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PM adds $2 to minimum wage agreed for next year

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Garment workers leave their factory after work in Dangkor district on the outskirts of Phnom Penh in July. Hong Menea

PM adds $2 to minimum wage agreed for next year

The National Council on Minimum Wage (NCMW) voted to set minimum wage for workers in the garment, textile and footwear sectors at $192 for 2022. Prime Minister Hun Sen then stepped in to add $2 to the total, making it $194 per month.

The NCMW consists of 51 officials from the Ministry of Labour and Vocational Training, factory owner representatives, industry stakeholders and workers’ representatives from civil society organisations and trade unions.

On September 28, the council took a vote on three competing minimum wages proposed for 2022. The workers’ representatives requested $204, the employers and industry representatives offered $188 and the compromise figure of $192 – meaning no change to the 2021 wage – was suggested by government officials.

The votes tallied up to 45 in favour of the $192 wage, six for the $204 figure and no votes cast at all for the employers’ proposal that the minimum pay be lowered to $188.

In an announcement issued after the vote, the labour ministry said Hun Sen was adding another $2 to the $192 figure, of which the council overwhelmingly voted in favour.

“The minimum wage for workers in the textile, garment, footwear and travel goods sector for 2022 has been formally set at $194 a month,” the ministry announced.

It also said the wage limit for probationary workers was $192 a month. When workers work more hours per week than the number stated in the terms of their contract or over the maximum allowed by Cambodian law at regular wages, they will be paid an overtime rate.

“All other benefits that workers have received in past years have been retained for 2022. This new minimum wage will be implemented from January 1, 2022 onwards,” the ministry said.

Pav Sina, president of the Collective Union of Movement of Workers, said the $2 increase in the minimum wage for next year was not enough to keep up with cost-of-living inflation or to deal with the reality of the economic distress inflicted by the Covid-19 pandemic these past two years, which saw workers’ debt burden rises considerably.

“Although this result has been formally announced, as a worker and employee, I request that all stakeholders reconsider the possibility of raising wages higher than that because $2 more cannot meet the cost of living,” he said.

However, Garment Manufacturers Association in Cambodia deputy secretary-general Kang Monika said even a $2 increase would have a negative impact on the bottom line for the factories, which he said were also suffering downturns due to the global economic slump brought on by Covid-19.

“We’re dealing with the same reality here on the ground and we already know that we have other costs of doing business that are expected to increase as well.

“For 2022, we are going to be paying two per cent more of the total wages as our contribution towards the pension fund for workers along with between one and 1.5 per cent more to fund the Covid-19 healthcare treatments and vaccines for our workers,” he said.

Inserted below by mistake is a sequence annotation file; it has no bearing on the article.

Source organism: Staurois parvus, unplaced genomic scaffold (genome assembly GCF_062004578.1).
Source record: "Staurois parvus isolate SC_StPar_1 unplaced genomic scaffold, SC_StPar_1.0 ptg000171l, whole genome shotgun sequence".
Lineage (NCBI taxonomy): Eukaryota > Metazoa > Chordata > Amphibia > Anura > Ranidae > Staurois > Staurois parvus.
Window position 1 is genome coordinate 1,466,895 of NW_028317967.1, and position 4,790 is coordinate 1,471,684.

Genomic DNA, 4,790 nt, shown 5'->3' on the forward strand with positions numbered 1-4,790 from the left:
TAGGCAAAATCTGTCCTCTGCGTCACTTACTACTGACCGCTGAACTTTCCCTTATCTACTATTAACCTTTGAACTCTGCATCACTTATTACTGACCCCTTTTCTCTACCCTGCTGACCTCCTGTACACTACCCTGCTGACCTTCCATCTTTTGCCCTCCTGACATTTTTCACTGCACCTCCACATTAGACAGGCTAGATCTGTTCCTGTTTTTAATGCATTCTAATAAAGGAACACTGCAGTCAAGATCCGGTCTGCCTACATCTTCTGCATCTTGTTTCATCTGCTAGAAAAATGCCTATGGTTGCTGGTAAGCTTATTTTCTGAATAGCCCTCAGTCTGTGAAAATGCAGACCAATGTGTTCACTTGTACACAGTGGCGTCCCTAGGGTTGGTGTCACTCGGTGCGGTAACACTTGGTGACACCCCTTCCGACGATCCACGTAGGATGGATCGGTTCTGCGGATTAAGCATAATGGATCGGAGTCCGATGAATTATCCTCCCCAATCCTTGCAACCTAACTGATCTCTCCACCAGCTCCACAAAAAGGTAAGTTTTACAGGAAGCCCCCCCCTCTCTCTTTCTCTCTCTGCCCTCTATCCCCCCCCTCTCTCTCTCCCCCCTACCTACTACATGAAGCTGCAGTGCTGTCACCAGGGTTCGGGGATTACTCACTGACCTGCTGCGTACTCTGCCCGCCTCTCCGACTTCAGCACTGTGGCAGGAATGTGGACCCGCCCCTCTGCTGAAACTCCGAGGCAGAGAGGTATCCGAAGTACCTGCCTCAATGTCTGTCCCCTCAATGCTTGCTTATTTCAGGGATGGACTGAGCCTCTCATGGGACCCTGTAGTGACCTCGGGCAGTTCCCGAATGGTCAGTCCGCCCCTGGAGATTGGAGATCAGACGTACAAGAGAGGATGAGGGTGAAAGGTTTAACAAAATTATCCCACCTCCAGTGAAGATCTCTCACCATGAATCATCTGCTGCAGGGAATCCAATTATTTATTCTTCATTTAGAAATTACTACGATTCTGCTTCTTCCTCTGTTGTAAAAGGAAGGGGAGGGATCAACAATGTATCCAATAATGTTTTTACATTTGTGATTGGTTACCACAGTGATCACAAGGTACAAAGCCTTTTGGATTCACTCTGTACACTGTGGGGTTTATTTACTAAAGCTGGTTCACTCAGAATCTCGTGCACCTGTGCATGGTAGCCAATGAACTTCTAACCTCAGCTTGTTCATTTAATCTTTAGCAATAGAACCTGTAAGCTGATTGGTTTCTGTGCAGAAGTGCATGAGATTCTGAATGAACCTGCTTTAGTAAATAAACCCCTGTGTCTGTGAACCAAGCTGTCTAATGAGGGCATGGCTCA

He also noted that the factories continued to be responsible for the costs of implementing all of the Covid-19 preventive measures to ensure the safety and health of their workers. This, he said, includes the costs incurred by regular testing and providing masks and also hand sanitisers for everyone. He estimated that the cost per month per worker for the factories was $3.5 to $4 each.

The labour ministry estimated that the new wage will actually compensate workers at a rate equivalent to $211 to $222 a month when all other benefits provided are accounted for and included in the total.

Tang Saruon, a factory worker in Phnom Penh, said she was not happy about the new wage amount. She said raising the minimum wage by only $2 did nothing to improve the lives of workers.

“I personally do not have much money. If the government has already decided, then I don’t know what to say because our livelihoods are getting us nowhere. In fact, from year to year things have gotten worse and then whenever our salaries do go up, the cost of everything else goes up too,” she said.

Mey Chan, another worker at a factory in Kandal province, said due to the current situation he felt the best they could hope for was that their current salaries and benefits would not be slashed to cut costs.

He said although his current salary is not enough to get by on, he understood that the country and the whole world was facing a crisis caused by the pandemic so he considered his share of the economic woes as his contribution towards shouldering some of that burden.

“Of course the amount of salary we make has a real affect on our livelihoods, but we must be realistic about the situation our country is facing with Covid-19. If we were to force [the employers] to increase our wages, it would be difficult for them to do so.

“The government is also spending a lot of their budget on providing treatment to anyone who contracts Covid-19 and for vaccines, and I think right now we should just join hands and stave off this virus as our first priority,” he said.

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